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October 28, 2022
Dis my… Nah we to blame?

by RENWICK ROSE

From the President of the Cricket West Indies, right through politicians, sports commentators and other media personnel, and of course “the voice of the people”, the sentiments are being expressed over the dismal failure of the West Indies cricket team in the 2022 ICC World Cup.

Overwhelmingly, “disappointment” is the chosen adjective. “Overwhelming” may be the term chosen, but there would be very few who would not feel that it is unexpected, whether they choose to admit it or not.

In fact, the weeping, wailing and gnashing of teeth are downright hypocritical when taken in the context of our cricketing reality.

Already we could see the recriminations coming, heads will roll, from captain to cook with management thrown in, to boot. We can’t say that this will be undeserved for in today’s world of sport, failure is punishable, and accepted as that. But when we adopt the “holier than thou” postures, shouldn’t we do some soul-searching of our own?

The rise of the Caribbean “superstars” of one-day cricket did a lot to assuage our long quest for success after the Golden Generation blew it in 1983, snatching defeat from the jaws of victory. For more than three decades we had to be satisfied with individual accomplishments in the absence of a world title. Our superstars became global superstars in the meantime, so big that they could refuse to meet with the esteemed Nelson Mandela, could, not without justification in some instances, challenge the leadership of cricket West Indies, and have Prime Ministers in their corner.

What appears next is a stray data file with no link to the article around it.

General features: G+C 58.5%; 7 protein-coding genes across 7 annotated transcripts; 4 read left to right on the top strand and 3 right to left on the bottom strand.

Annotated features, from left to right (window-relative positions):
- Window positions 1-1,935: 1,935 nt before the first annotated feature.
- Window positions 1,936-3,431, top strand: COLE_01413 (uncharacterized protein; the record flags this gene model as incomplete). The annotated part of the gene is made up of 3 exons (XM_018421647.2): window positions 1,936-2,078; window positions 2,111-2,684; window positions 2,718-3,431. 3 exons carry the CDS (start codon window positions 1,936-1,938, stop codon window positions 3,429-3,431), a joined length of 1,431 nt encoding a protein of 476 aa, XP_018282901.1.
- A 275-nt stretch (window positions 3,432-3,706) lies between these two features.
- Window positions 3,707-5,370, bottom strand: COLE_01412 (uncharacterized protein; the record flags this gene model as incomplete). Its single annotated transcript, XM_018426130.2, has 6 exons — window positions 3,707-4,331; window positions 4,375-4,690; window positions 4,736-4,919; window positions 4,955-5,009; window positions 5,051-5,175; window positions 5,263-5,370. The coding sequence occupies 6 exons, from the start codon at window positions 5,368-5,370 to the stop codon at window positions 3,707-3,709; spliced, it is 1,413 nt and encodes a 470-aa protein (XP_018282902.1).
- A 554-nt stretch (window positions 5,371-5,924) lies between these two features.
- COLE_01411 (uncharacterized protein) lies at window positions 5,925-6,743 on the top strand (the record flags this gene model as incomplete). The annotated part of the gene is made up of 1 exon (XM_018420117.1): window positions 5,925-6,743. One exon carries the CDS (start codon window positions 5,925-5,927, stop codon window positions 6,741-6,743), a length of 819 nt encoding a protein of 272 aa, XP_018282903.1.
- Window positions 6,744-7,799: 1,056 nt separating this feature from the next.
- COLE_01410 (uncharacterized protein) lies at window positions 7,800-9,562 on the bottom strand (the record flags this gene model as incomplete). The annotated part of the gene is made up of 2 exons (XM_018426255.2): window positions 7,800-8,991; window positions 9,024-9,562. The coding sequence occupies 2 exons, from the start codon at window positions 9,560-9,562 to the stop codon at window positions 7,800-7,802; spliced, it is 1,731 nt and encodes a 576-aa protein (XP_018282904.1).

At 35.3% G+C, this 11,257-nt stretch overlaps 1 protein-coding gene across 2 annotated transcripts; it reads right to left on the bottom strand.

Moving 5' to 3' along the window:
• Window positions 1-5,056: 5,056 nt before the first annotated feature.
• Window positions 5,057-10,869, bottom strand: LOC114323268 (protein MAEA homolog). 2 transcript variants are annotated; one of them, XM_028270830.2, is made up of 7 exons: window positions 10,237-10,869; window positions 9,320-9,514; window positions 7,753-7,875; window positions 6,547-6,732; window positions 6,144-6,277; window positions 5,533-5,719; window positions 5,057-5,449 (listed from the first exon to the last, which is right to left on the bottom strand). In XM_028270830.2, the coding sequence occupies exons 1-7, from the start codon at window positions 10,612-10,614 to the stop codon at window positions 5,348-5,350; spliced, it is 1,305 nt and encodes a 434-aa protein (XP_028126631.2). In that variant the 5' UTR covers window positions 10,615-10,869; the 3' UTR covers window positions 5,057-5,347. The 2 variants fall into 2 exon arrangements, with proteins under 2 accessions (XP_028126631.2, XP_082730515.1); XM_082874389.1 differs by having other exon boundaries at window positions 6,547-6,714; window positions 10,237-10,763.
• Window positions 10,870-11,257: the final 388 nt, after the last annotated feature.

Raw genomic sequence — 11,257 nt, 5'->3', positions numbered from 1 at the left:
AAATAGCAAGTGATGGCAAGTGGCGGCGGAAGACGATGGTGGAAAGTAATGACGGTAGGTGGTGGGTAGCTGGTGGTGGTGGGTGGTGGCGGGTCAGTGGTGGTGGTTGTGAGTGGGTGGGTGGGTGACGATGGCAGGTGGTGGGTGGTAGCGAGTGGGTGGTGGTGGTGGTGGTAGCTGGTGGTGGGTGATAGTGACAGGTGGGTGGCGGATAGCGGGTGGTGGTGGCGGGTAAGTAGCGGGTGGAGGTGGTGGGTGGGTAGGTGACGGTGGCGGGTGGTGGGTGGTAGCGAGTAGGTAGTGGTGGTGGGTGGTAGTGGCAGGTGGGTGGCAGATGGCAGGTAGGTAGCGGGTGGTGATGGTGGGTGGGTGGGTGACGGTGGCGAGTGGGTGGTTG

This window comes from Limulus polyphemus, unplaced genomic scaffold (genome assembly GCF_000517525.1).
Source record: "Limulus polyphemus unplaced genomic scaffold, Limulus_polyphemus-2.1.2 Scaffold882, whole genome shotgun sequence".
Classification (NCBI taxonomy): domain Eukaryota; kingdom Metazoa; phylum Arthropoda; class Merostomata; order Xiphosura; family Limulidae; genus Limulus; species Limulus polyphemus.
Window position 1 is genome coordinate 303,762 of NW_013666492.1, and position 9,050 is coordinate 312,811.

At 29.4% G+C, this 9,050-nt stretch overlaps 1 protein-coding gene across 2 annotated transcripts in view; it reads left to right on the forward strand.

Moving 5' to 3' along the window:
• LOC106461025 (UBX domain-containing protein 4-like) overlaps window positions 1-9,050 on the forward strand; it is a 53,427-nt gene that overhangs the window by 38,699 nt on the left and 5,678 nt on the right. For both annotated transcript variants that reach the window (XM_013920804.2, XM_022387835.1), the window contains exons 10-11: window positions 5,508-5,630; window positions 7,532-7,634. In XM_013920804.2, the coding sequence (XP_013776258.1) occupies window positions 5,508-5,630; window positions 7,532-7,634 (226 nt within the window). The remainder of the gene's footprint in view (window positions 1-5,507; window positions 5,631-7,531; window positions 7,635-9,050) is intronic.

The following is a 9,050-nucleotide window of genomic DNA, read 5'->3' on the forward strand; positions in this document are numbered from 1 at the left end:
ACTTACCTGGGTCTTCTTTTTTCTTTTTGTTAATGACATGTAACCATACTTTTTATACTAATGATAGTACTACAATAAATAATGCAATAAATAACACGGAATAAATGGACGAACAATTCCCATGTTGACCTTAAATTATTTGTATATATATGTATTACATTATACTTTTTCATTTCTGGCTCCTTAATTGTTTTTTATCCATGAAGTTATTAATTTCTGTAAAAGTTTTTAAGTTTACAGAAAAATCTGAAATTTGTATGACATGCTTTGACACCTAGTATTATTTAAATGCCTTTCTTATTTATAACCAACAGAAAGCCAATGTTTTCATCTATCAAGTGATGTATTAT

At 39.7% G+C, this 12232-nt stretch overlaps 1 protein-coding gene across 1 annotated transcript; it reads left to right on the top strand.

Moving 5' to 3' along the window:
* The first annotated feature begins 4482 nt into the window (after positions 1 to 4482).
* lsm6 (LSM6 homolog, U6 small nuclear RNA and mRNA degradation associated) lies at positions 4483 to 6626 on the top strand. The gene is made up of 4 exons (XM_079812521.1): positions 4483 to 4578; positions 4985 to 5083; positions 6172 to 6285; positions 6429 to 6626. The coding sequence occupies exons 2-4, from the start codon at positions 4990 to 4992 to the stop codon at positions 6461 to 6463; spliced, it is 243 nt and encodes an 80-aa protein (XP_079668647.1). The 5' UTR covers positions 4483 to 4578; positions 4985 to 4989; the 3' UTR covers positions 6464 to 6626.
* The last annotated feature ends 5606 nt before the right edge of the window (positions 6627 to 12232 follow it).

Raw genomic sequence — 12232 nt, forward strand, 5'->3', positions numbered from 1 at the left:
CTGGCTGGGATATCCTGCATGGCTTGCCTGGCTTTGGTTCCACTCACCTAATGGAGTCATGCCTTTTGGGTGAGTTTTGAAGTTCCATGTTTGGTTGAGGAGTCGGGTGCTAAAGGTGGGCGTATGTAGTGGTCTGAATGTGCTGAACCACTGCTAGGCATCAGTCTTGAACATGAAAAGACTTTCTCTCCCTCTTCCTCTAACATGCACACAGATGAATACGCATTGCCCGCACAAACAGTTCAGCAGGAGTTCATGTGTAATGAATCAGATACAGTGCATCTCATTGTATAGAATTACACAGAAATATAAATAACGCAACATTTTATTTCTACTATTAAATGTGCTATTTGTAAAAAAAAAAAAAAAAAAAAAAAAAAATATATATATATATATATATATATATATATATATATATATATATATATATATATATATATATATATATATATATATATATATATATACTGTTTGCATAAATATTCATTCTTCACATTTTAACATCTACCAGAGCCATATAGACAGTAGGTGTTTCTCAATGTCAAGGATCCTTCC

As the game continued to undergo changes under the pressures of big money and instant cricket, our own cricket became more and more of a circus. We ignored the fact that while other countries too were making changes, there was a balance to those changes. India,England, Australia, New Zealand, Pakistan, Sri Lanka, all ensured that they made the necessary adjustments to make them competitive in all forms of the game.

Not us, the T/20 champions of 2012 and 2016, we would hit sixes and win in knife-edge finishes. We could not comprehend how India, reliant on dibbly-dobbly medium-pacers when they beat us in the World Cup final nearly four decades ago, could today be fielding a battery of fast bowlers, as do Sri Lanka, New Zealand and England for instance. With one or two exceptions like Alzarri Joseph, not always well-handled, it is the once-feared West Indies who ended up with the trundlers.

But we never noticed. Turning the one-day and T/20 games into an extension of Carnival, we never noticed what was happening to our cricket as it sunk further in the mire.

As long as we got sixes, music and drinks, all would be well. No matter the dismal performances we consoled ourselves that somehow, some one would come up with a Carlos Brathwaithe-like performance and clout our way to victory.

Worse of all were our prominent commentators led by ex-cricketers. One could not believe in the groundless blind faith they attempted to imbue in us in the prospects of a weak team. If we had examined reality, we would have seen that playing off with the likes of the UAE and Scotland for a place in the main competition was no more than we deserved. The disappointment is not in the performance of the team, it is in the attitudes of those who should know better.

Our sacred cricket is being turned into glorified “goat match” cricket. We are now into T/10. What next? How will youngsters learn to bat or bowl for that matter in the entertainment industry that is our cricket. Can we hope for a comprehensive root-and-branch approach, or will the focus be only on the West Indies team?

Stop dissing us!